BluRay/DVD Reviews

THUNDERBIRDS

By • Dec 21st, 2004 •

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I deliberately waited until this came onto DVD before I wrote a review. As you know, I’m a Brit and I specifically asked editor Roy Frumkes to leave this one to me as the original 60s series upon which it is based was a British product and one that I grew up with and I wanted to be able to study it in detail and give it a thorough examination. I had long imagined a live action version of the series and knew that the time, and the technology, was now right to achieve it. I deliberately avoided any pre-publicity as I wanted to review it on an ‘as seen’ basis.

So, with an open mind, I settled down to watch.

The opening PINK PANTHER/WHAT’S NEW PUSSYCAT style graphics are pretty good and give you a sense of the way the movie is going to be handled. Also a nice touch is the inclusion of the traditional countdown and a nifty arrangement of Barry Gray’s famous theme. One thing I didn’t like was that now the characters and not just the machines are called the Thunderbirds, but maybe this is a PC thing as there really is now an organisation called International Rescue (inspired by the original series of course) which helps out at various disaster areas around the globe. This brings me to another point – these disasters throughout the film are referred to as ‘the accident area’ or ‘disaster site’ or similar. What happened to the series catchphrase of ‘Danger Zone’? Not once is it used. Also didn’t like the way they kept pronouncing Jeff Tracey’s manservant’s name as K’eye’rano as opposed to K’ee’rano in the original. Even Parker says it (you know me and other people’s lack of attention to detail). Of course the major changes in format are that Alan Tracey and K’eye’rano’s daughter Tintin are now young teenagers and are joined by Brains’ son (?) Fermat. Alan (Brady Corbet), who longs to ‘be a Thunderbird’ i.e., part of the team and not a hulking great lump of flying metal, is not yet taken seriously by either his father Jeff or his brothers and is going through the sulky teen stage we all know so well.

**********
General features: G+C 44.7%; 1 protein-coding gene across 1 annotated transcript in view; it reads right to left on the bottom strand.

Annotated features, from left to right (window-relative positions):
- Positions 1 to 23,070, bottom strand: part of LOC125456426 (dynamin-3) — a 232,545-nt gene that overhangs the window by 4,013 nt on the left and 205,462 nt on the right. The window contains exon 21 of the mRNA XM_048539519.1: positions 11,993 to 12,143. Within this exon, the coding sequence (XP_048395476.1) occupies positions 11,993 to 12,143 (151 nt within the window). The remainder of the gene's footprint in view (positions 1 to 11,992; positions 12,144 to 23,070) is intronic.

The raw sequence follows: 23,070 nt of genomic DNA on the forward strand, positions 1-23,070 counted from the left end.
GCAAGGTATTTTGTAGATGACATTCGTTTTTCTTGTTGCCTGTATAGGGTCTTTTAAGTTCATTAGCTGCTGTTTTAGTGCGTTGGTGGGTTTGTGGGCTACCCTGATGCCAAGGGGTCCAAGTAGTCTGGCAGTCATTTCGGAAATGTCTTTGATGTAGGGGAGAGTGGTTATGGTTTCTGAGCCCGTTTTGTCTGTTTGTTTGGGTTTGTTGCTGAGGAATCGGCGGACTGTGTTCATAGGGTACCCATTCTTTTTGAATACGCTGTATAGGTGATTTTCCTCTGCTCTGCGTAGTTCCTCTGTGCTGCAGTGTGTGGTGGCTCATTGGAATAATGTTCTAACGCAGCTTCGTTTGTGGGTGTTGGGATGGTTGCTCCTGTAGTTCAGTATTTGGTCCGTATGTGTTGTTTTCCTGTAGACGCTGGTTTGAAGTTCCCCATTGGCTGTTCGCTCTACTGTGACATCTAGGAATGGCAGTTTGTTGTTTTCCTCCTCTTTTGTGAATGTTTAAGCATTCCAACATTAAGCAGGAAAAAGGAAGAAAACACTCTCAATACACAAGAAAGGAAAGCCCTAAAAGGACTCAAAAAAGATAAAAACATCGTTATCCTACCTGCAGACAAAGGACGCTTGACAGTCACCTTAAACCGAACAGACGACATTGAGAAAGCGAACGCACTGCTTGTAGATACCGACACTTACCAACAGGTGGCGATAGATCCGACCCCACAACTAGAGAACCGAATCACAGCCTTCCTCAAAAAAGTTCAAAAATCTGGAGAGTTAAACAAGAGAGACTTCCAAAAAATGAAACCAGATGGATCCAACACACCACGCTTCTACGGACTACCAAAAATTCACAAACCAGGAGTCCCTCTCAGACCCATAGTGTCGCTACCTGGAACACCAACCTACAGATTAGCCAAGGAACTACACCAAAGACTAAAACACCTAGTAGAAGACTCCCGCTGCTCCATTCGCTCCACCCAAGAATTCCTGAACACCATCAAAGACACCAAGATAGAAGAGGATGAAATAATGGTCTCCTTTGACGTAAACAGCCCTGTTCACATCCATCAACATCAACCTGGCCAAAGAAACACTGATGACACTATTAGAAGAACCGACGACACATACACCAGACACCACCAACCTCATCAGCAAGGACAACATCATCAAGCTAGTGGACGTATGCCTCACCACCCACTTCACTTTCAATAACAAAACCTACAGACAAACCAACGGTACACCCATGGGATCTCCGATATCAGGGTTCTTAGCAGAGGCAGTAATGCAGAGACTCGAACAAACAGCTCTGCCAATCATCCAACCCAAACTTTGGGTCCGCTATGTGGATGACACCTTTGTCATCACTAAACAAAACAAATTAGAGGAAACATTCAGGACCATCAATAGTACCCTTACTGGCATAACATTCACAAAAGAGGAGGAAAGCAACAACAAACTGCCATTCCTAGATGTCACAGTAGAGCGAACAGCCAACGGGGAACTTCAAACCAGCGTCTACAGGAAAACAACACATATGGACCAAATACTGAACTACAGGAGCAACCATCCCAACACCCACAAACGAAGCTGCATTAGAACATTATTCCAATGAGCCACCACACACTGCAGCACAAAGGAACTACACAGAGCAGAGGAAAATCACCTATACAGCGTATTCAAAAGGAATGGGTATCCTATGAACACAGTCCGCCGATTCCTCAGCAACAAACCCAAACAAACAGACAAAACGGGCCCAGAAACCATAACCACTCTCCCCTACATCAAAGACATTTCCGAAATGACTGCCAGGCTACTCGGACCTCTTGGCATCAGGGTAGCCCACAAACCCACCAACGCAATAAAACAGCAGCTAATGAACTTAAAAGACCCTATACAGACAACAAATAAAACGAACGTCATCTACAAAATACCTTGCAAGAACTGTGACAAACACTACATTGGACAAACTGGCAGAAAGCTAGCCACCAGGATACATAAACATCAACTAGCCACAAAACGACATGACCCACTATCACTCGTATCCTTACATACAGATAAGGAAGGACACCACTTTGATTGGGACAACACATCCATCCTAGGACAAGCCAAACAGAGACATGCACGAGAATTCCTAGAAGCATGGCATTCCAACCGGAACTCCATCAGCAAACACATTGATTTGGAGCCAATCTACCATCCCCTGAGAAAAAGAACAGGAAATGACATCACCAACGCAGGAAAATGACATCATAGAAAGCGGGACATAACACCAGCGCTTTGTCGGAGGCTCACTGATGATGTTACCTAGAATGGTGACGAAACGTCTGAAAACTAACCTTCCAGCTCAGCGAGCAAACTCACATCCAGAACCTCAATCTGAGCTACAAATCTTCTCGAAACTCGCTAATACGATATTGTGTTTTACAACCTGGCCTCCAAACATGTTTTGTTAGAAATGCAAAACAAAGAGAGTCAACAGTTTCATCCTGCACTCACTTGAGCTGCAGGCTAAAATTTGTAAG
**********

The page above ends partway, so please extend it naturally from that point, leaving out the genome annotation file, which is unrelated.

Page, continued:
Basically the plot is that an evil (yet not very imaginative) villain (Ben Kingsley), who has monikered himself as ‘The Hood’ (see what I mean?), plans to steal the International Rescue machines and rob the world’s major banks (I rest my case). To do this he lures Jeff and the older Tracey boys away from their secret island base by launching a missile attack on their orbiting space station Thunderbird 5. He has not counted however on the kids who remain on the island. SPY KIDS type slapstick ensues for a while but then the Thunderbird craft, which is after all what we really want to see, come back to the fore, but all too briefly. Finally the good guys win and Alan gets the recognition he craves.

It was OK. I did go through all the purist nitpicking (as you’ve probably gathered from my comments so far) like old farts like me are supposed to do when someone has the audacity to interfere with something held so dear, and ultimately I felt disappointed, as if I’d seen a missed opportunity to bring the old series literally to life.